Commune
Chapter 9

Copyright© 2009 by Lazlo Zalezac

Jack returned home from work Monday night with a little cash in his pocket. The new regulation had been rescinded and he had been able to get access to the money in his checking account. He wondered what that meant with regard to dinner and the commune. He figured that now that the crisis was over, so was the impetus for everyone to work together.

Pulling into the driveway, he was surprised to find a dozen people gathered in the garage. Someone, he assumed it was Abby, had brought out a lamp so that there would be light out there. He walked up to the garage and was immediately greeted by Claire, "There you are."

"Hello, Claire," Jack said. "Where is everyone?"

Claire said, "Now that the crisis is over, the crowd has thinned down a bit."

"I was wondering if anyone was going to be here tonight," Jack said looking around at all of the activity. He still wondered how it was that his garage had become the meeting place for everyone.

The young couple with the two kids was there. The wife was busy watching over the kids and making sure that they didn't get into mischief. The husband was standing off by himself trying not to be noticed. Beverly Smith, the woman who had run the extension cord to the house next door, was seated on the couch. Wanda Johnson, the woman who lived across the street from him, was at the crock pot stirring the contents. Liz Andrews, the woman who lived across the street from Claire, was giving the two kids glasses of milk. Two other women who lived on the street were there, but he didn't know their names. There were three women and an elderly man who he had never met sitting on the couch.

"I had expected about forty people to show up, but this is it. Wanda made three crock pots of stew, but it looks like we'll only eat one of them tonight," Claire said leading Jack over to the table. She handed him a bowl and said, "Eat up."

"It smells good. The others don't know what they are missing out on," Jack said looking at the stew. There were chunks of meat, potatoes, carrots, and peas swimming in a thick rich looking broth.

"I think we'll lose one or two more once things have calmed down a bit, but this is the core group of our commune," Claire said looking around at the people gathered there.

"We went from a hundred people down to fifteen of us?" Jack said doing a quick head count. He figured that by the end of the week there would be only the three of them left. He looked around for some bread, but spotted some hot rolls in a basket next to the crock pot. He grabbed one and lifted it to his nose to smell. He couldn't remember the last time that he had a hot roll.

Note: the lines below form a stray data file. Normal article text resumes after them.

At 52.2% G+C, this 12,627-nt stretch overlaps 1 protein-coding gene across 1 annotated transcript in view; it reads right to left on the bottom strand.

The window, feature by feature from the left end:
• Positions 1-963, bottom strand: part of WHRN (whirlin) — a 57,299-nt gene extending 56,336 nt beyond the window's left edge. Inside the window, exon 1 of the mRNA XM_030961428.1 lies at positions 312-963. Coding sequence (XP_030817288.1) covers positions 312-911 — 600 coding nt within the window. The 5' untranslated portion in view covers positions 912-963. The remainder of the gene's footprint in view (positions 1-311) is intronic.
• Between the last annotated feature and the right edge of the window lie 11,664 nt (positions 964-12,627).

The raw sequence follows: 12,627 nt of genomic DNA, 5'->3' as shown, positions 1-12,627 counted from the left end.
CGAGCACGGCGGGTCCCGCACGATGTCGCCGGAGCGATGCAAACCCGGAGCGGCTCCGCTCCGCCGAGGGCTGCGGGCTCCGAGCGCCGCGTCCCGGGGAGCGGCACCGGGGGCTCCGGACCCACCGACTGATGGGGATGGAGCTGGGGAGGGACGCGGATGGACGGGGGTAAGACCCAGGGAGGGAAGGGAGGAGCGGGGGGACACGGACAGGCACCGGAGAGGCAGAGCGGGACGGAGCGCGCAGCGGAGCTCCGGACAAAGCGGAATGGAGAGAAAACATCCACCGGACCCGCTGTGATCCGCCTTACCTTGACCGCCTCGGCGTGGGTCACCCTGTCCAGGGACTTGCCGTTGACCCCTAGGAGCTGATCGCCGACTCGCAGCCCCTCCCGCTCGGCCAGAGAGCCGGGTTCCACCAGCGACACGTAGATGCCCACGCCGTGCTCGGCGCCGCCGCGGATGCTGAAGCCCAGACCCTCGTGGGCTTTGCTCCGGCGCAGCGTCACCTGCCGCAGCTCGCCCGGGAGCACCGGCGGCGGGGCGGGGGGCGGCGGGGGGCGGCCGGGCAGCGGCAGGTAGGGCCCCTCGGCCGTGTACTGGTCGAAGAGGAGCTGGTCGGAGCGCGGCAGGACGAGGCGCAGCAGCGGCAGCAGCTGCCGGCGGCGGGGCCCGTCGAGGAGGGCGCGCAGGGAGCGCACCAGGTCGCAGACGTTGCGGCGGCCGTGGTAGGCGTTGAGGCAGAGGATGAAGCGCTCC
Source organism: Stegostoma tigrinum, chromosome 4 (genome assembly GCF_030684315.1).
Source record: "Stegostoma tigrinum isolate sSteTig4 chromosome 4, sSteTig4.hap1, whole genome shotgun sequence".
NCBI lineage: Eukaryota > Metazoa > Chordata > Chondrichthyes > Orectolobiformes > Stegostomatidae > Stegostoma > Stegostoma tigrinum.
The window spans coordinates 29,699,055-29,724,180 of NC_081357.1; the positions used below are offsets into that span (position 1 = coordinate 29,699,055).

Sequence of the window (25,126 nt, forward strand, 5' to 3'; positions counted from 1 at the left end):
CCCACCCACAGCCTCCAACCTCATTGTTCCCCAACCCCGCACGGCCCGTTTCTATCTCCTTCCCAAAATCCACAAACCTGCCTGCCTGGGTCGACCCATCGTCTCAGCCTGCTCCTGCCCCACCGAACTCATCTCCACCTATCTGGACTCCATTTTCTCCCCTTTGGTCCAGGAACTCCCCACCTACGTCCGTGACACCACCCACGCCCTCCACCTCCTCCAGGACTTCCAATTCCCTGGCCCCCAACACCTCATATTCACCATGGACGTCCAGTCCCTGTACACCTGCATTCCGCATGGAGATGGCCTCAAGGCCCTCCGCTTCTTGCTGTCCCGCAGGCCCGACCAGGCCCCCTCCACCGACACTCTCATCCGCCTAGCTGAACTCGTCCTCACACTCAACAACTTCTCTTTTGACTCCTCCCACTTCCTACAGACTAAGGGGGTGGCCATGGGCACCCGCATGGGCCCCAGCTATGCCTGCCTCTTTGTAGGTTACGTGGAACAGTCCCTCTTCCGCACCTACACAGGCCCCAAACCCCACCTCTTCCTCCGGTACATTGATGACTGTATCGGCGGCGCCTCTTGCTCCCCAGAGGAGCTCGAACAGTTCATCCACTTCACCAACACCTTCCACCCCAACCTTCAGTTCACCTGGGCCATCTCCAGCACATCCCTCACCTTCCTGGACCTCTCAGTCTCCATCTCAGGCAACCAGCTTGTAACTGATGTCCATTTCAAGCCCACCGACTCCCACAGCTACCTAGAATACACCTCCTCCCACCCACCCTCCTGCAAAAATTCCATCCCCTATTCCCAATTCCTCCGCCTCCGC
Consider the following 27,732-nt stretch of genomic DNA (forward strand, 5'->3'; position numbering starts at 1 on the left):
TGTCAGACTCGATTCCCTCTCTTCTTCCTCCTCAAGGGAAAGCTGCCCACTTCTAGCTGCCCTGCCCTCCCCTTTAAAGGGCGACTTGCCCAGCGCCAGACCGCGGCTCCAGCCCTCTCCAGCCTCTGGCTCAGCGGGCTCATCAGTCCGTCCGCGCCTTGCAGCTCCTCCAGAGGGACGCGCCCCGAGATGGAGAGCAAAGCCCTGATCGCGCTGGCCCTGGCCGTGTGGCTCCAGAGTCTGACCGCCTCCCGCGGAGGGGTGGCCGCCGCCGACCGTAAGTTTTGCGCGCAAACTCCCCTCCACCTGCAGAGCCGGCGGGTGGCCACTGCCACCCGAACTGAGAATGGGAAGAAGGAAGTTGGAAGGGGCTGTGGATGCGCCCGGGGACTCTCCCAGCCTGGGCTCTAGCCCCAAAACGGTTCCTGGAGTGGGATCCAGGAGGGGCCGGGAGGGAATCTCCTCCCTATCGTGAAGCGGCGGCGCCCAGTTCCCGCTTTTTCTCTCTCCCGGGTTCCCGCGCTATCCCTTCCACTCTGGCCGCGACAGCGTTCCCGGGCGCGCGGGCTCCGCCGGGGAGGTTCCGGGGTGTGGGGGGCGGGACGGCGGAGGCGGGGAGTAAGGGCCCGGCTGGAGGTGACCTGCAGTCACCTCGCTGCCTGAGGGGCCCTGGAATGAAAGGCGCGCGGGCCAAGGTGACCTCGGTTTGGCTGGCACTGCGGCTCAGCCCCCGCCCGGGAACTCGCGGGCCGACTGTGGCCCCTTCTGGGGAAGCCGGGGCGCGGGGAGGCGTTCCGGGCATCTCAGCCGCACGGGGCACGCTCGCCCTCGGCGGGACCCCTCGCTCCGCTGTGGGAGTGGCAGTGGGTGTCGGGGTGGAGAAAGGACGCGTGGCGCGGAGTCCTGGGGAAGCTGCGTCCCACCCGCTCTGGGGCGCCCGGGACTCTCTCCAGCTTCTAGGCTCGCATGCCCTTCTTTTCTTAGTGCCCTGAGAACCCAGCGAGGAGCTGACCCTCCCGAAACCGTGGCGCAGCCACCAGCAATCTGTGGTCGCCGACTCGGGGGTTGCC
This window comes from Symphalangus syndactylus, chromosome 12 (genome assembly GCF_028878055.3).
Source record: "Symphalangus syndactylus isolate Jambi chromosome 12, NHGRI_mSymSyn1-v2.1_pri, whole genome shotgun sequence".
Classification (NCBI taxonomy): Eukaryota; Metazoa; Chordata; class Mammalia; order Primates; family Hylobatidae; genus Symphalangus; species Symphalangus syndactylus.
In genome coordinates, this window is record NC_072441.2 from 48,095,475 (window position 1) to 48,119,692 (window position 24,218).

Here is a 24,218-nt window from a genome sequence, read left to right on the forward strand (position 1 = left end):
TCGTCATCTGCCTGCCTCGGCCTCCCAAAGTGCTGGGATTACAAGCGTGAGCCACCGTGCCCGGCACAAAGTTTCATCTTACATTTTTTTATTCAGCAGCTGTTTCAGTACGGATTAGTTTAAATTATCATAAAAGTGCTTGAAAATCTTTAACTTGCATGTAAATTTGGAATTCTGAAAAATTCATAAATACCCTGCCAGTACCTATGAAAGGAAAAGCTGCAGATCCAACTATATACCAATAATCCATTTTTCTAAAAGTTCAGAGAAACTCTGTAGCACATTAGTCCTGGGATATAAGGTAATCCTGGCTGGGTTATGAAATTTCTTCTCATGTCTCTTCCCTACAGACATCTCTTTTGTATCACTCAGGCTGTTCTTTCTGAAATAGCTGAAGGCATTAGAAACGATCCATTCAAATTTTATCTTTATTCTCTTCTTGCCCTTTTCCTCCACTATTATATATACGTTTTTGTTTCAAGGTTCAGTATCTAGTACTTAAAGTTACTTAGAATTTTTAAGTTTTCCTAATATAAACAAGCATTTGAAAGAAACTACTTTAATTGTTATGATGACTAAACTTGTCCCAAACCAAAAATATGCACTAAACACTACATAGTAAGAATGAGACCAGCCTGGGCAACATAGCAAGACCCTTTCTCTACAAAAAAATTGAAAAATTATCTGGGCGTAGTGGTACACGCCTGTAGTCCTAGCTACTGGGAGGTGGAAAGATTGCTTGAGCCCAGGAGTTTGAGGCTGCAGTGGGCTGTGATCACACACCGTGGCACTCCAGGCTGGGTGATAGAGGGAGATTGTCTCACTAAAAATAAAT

"We'll probably end up with around ten people in the commune," Claire said smiling at the sight of him smelling the roll. She said, "Go ahead and eat."

"Thanks," Jack said walking over to the coffee table. He put the bowl down on the table in front of an empty seat and returned to the main table to grab some silverware. Returning to his chair, he dug into the stew.

Abby entered the garage carrying a pad of paper and a pen. She said, "I guess this is everyone."

"Yes," Claire answered.

"I suppose that we ought to get down to business," Abby said. She looked over the pad of paper and said, "I guess the first thing we have to establish are the goals of this commune."

"What do you mean?" Liz Andrews asked.

"I mean, we have to decide what it is we want to get out of joining forces. Do we just want to share food expenses? Do we want to start carpooling together?" Abby answered.

"Oh," Liz said frowning.

Jack raised his hand and waited to be recognized. Not surprised that he didn't interrupt, Abby asked, "Do you have something you want to say, Jack?"

"Could we introduce ourselves? I don't know everyone," Jack said looking kind of embarrassed. He had a feeling that everyone there knew everyone else.

"That's a good idea," Abby said. She said, "I'm Abigail Dickerson, but everyone just calls me Abby."

Claire said, "I'm Claire Bridger. I live next door."

"I'm Liz Andrews and I live across the street from Claire."

"I'm Wanda Johnson and I live right across the street."

"I'm Emily Anderson. I live three houses down the street from here."

"I'm Beverly Smith and I live on the other side of Claire," Bev answered. She looked over at Jack and said, "I kind of owe Jack an apology for the other day."

"That's okay," Jack said.

"Thank you," Bev said.

"I'm Cheryl Benjamin. That's my husband, Rich over there. The boys are Chuck and Mike."